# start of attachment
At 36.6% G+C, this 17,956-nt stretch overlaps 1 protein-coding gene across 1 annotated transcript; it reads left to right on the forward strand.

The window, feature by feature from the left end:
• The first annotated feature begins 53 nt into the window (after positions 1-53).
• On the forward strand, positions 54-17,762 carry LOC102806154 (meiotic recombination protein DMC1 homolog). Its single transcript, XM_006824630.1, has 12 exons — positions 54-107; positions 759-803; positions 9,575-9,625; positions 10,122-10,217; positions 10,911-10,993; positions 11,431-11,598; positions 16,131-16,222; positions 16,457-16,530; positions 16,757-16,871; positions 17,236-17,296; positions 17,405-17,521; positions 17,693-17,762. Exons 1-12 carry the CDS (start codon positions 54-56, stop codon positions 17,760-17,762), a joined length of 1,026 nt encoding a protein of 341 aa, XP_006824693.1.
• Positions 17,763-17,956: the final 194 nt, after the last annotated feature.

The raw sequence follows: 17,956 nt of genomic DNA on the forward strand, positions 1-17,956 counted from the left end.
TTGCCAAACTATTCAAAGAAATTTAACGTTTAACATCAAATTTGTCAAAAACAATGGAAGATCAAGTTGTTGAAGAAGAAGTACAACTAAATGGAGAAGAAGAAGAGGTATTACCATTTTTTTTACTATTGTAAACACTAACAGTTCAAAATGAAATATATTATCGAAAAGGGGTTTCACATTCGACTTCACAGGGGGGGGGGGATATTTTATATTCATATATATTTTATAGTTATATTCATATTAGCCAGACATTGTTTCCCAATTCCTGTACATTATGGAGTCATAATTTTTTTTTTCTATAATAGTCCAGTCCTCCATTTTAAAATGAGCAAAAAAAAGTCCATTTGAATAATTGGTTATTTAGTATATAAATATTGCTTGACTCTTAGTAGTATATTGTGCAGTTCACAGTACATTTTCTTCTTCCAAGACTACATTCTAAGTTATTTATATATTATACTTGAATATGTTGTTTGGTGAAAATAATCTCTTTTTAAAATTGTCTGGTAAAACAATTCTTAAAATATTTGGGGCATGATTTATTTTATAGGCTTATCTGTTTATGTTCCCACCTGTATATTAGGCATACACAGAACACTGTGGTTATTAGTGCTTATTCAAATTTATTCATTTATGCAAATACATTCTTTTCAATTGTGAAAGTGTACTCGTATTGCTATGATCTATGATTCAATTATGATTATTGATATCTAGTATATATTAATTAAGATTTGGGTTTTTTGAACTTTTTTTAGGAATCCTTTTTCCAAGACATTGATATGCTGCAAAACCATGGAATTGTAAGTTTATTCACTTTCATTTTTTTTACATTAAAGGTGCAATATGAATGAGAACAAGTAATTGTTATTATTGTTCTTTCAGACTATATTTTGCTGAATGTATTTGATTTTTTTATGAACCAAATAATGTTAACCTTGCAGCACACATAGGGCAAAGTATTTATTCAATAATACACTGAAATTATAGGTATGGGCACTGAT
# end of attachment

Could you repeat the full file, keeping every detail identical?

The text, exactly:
At 36.6% G+C, this 17,956-nt stretch overlaps 1 protein-coding gene across 1 annotated transcript; it reads left to right on the forward strand.

The window, feature by feature from the left end:
• The first annotated feature begins 53 nt into the window (after positions 1-53).
• On the forward strand, positions 54-17,762 carry LOC102806154 (meiotic recombination protein DMC1 homolog). Its single transcript, XM_006824630.1, has 12 exons — positions 54-107; positions 759-803; positions 9,575-9,625; positions 10,122-10,217; positions 10,911-10,993; positions 11,431-11,598; positions 16,131-16,222; positions 16,457-16,530; positions 16,757-16,871; positions 17,236-17,296; positions 17,405-17,521; positions 17,693-17,762. Exons 1-12 carry the CDS (start codon positions 54-56, stop codon positions 17,760-17,762), a joined length of 1,026 nt encoding a protein of 341 aa, XP_006824693.1.
• Positions 17,763-17,956: the final 194 nt, after the last annotated feature.

The raw sequence follows: 17,956 nt of genomic DNA on the forward strand, positions 1-17,956 counted from the left end.
TTGCCAAACTATTCAAAGAAATTTAACGTTTAACATCAAATTTGTCAAAAACAATGGAAGATCAAGTTGTTGAAGAAGAAGTACAACTAAATGGAGAAGAAGAAGAGGTATTACCATTTTTTTTACTATTGTAAACACTAACAGTTCAAAATGAAATATATTATCGAAAAGGGGTTTCACATTCGACTTCACAGGGGGGGGGGGATATTTTATATTCATATATATTTTATAGTTATATTCATATTAGCCAGACATTGTTTCCCAATTCCTGTACATTATGGAGTCATAATTTTTTTTTTCTATAATAGTCCAGTCCTCCATTTTAAAATGAGCAAAAAAAAGTCCATTTGAATAATTGGTTATTTAGTATATAAATATTGCTTGACTCTTAGTAGTATATTGTGCAGTTCACAGTACATTTTCTTCTTCCAAGACTACATTCTAAGTTATTTATATATTATACTTGAATATGTTGTTTGGTGAAAATAATCTCTTTTTAAAATTGTCTGGTAAAACAATTCTTAAAATATTTGGGGCATGATTTATTTTATAGGCTTATCTGTTTATGTTCCCACCTGTATATTAGGCATACACAGAACACTGTGGTTATTAGTGCTTATTCAAATTTATTCATTTATGCAAATACATTCTTTTCAATTGTGAAAGTGTACTCGTATTGCTATGATCTATGATTCAATTATGATTATTGATATCTAGTATATATTAATTAAGATTTGGGTTTTTTGAACTTTTTTTAGGAATCCTTTTTCCAAGACATTGATATGCTGCAAAACCATGGAATTGTAAGTTTATTCACTTTCATTTTTTTTACATTAAAGGTGCAATATGAATGAGAACAAGTAATTGTTATTATTGTTCTTTCAGACTATATTTTGCTGAATGTATTTGATTTTTTTATGAACCAAATAATGTTAACCTTGCAGCACACATAGGGCAAAGTATTTATTCAATAATACACTGAAATTATAGGTATGGGCACTGAT